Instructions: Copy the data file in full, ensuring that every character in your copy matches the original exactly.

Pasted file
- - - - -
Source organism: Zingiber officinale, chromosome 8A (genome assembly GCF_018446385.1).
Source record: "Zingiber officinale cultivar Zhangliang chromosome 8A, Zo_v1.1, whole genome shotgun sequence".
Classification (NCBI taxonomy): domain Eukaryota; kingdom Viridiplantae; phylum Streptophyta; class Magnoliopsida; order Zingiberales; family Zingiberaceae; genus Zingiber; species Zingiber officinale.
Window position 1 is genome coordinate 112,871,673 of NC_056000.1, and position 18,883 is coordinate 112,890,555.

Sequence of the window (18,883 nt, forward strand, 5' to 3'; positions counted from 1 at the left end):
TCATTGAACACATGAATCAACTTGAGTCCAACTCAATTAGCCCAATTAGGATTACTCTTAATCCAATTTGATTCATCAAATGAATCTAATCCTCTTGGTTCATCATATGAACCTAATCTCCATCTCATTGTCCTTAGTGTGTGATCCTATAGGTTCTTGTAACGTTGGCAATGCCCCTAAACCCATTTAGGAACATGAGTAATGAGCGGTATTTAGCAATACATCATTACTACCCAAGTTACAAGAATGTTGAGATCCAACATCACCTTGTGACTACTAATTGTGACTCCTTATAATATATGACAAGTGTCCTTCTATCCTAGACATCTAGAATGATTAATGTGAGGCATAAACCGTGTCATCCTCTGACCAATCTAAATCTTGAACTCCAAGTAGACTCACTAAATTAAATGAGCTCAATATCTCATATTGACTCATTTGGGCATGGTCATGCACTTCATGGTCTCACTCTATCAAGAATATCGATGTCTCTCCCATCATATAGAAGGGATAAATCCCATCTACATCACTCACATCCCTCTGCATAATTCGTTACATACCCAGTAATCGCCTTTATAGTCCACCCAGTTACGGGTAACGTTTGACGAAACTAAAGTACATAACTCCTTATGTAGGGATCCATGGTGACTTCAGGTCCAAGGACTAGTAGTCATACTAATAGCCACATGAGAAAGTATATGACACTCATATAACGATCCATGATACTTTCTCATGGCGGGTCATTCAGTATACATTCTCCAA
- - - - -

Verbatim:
Source organism: Zingiber officinale, chromosome 8A (genome assembly GCF_018446385.1).
Source record: "Zingiber officinale cultivar Zhangliang chromosome 8A, Zo_v1.1, whole genome shotgun sequence".
Classification (NCBI taxonomy): domain Eukaryota; kingdom Viridiplantae; phylum Streptophyta; class Magnoliopsida; order Zingiberales; family Zingiberaceae; genus Zingiber; species Zingiber officinale.
Window position 1 is genome coordinate 112,871,673 of NC_056000.1, and position 18,883 is coordinate 112,890,555.

Sequence of the window (18,883 nt, forward strand, 5' to 3'; positions counted from 1 at the left end):
TCATTGAACACATGAATCAACTTGAGTCCAACTCAATTAGCCCAATTAGGATTACTCTTAATCCAATTTGATTCATCAAATGAATCTAATCCTCTTGGTTCATCATATGAACCTAATCTCCATCTCATTGTCCTTAGTGTGTGATCCTATAGGTTCTTGTAACGTTGGCAATGCCCCTAAACCCATTTAGGAACATGAGTAATGAGCGGTATTTAGCAATACATCATTACTACCCAAGTTACAAGAATGTTGAGATCCAACATCACCTTGTGACTACTAATTGTGACTCCTTATAATATATGACAAGTGTCCTTCTATCCTAGACATCTAGAATGATTAATGTGAGGCATAAACCGTGTCATCCTCTGACCAATCTAAATCTTGAACTCCAAGTAGACTCACTAAATTAAATGAGCTCAATATCTCATATTGACTCATTTGGGCATGGTCATGCACTTCATGGTCTCACTCTATCAAGAATATCGATGTCTCTCCCATCATATAGAAGGGATAAATCCCATCTACATCACTCACATCCCTCTGCATAATTCGTTACATACCCAGTAATCGCCTTTATAGTCCACCCAGTTACGGGTAACGTTTGACGAAACTAAAGTACATAACTCCTTATGTAGGGATCCATGGTGACTTCAGGTCCAAGGACTAGTAGTCATACTAATAGCCACATGAGAAAGTATATGACACTCATATAACGATCCATGATACTTTCTCATGGCGGGTCATTCAGTATACATTCTCCAA